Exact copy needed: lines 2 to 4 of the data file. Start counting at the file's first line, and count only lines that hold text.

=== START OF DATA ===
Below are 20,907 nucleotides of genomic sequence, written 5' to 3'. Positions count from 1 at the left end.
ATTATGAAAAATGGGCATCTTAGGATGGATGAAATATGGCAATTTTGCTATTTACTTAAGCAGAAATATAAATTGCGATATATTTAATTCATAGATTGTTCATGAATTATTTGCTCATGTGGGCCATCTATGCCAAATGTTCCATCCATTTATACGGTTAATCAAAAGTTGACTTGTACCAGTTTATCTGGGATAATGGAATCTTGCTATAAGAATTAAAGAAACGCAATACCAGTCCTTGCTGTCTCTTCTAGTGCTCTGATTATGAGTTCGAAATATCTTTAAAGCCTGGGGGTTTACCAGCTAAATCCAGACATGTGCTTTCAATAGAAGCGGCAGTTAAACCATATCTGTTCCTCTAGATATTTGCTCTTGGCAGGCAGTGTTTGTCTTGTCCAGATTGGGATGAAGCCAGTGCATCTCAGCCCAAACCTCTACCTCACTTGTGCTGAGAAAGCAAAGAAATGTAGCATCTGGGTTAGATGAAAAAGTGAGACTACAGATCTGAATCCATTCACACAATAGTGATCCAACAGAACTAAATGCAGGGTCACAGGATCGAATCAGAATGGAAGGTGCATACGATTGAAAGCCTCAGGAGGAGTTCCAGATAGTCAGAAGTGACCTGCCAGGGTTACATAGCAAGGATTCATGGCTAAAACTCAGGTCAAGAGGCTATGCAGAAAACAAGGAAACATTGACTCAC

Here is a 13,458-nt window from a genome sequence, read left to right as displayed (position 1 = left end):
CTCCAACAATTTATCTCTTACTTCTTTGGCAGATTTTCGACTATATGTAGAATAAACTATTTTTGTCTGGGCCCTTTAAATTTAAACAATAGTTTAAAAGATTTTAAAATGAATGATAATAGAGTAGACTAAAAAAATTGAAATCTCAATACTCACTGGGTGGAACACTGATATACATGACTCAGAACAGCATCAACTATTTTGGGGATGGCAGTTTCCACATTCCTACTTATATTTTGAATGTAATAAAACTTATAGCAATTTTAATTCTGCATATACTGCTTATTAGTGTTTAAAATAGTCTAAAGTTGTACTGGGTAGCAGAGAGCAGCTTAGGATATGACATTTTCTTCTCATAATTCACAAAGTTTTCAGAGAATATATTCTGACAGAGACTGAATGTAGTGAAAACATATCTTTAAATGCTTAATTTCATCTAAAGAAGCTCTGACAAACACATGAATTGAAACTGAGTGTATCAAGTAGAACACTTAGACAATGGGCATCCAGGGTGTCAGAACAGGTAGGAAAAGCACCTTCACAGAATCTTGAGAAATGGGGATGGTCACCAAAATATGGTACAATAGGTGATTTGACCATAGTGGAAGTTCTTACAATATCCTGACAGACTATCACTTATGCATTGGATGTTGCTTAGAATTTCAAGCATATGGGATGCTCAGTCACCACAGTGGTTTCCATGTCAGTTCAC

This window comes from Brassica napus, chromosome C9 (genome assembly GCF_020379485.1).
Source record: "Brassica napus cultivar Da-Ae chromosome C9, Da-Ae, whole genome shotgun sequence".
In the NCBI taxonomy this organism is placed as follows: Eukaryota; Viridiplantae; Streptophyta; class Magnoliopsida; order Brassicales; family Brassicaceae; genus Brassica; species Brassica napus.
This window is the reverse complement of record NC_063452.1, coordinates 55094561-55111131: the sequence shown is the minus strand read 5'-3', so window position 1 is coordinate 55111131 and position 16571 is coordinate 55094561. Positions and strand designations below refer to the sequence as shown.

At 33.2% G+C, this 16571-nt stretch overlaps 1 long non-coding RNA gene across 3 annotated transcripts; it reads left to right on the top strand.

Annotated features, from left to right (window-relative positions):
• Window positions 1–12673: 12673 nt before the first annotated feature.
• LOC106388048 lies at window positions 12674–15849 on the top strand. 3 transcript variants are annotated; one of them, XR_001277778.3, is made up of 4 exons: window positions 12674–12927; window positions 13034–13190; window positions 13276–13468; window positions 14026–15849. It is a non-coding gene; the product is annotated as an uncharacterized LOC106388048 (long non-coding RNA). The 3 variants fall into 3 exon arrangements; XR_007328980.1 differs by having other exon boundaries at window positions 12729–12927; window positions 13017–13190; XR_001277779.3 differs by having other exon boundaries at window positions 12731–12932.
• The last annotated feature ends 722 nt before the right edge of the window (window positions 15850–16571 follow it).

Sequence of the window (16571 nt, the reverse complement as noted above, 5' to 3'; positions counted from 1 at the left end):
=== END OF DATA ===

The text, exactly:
ATTATGAAAAATGGGCATCTTAGGATGGATGAAATATGGCAATTTTGCTATTTACTTAAGCAGAAATATAAATTGCGATATATTTAATTCATAGATTGTTCATGAATTATTTGCTCATGTGGGCCATCTATGCCAAATGTTCCATCCATTTATACGGTTAATCAAAAGTTGACTTGTACCAGTTTATCTGGGATAATGGAATCTTGCTATAAGAATTAAAGAAACGCAATACCAGTCCTTGCTGTCTCTTCTAGTGCTCTGATTATGAGTTCGAAATATCTTTAAAGCCTGGGGGTTTACCAGCTAAATCCAGACATGTGCTTTCAATAGAAGCGGCAGTTAAACCATATCTGTTCCTCTAGATATTTGCTCTTGGCAGGCAGTGTTTGTCTTGTCCAGATTGGGATGAAGCCAGTGCATCTCAGCCCAAACCTCTACCTCACTTGTGCTGAGAAAGCAAAGAAATGTAGCATCTGGGTTAGATGAAAAAGTGAGACTACAGATCTGAATCCATTCACACAATAGTGATCCAACAGAACTAAATGCAGGGTCACAGGATCGAATCAGAATGGAAGGTGCATACGATTGAAAGCCTCAGGAGGAGTTCCAGATAGTCAGAAGTGACCTGCCAGGGTTACATAGCAAGGATTCATGGCTAAAACTCAGGTCAAGAGGCTATGCAGAAAACAAGGAAACATTGACTCAC

Here is a 13,458-nt window from a genome sequence, read left to right as displayed (position 1 = left end):
CTCCAACAATTTATCTCTTACTTCTTTGGCAGATTTTCGACTATATGTAGAATAAACTATTTTTGTCTGGGCCCTTTAAATTTAAACAATAGTTTAAAAGATTTTAAAATGAATGATAATAGAGTAGACTAAAAAAATTGAAATCTCAATACTCACTGGGTGGAACACTGATATACATGACTCAGAACAGCATCAACTATTTTGGGGATGGCAGTTTCCACATTCCTACTTATATTTTGAATGTAATAAAACTTATAGCAATTTTAATTCTGCATATACTGCTTATTAGTGTTTAAAATAGTCTAAAGTTGTACTGGGTAGCAGAGAGCAGCTTAGGATATGACATTTTCTTCTCATAATTCACAAAGTTTTCAGAGAATATATTCTGACAGAGACTGAATGTAGTGAAAACATATCTTTAAATGCTTAATTTCATCTAAAGAAGCTCTGACAAACACATGAATTGAAACTGAGTGTATCAAGTAGAACACTTAGACAATGGGCATCCAGGGTGTCAGAACAGGTAGGAAAAGCACCTTCACAGAATCTTGAGAAATGGGGATGGTCACCAAAATATGGTACAATAGGTGATTTGACCATAGTGGAAGTTCTTACAATATCCTGACAGACTATCACTTATGCATTGGATGTTGCTTAGAATTTCAAGCATATGGGATGCTCAGTCACCACAGTGGTTTCCATGTCAGTTCAC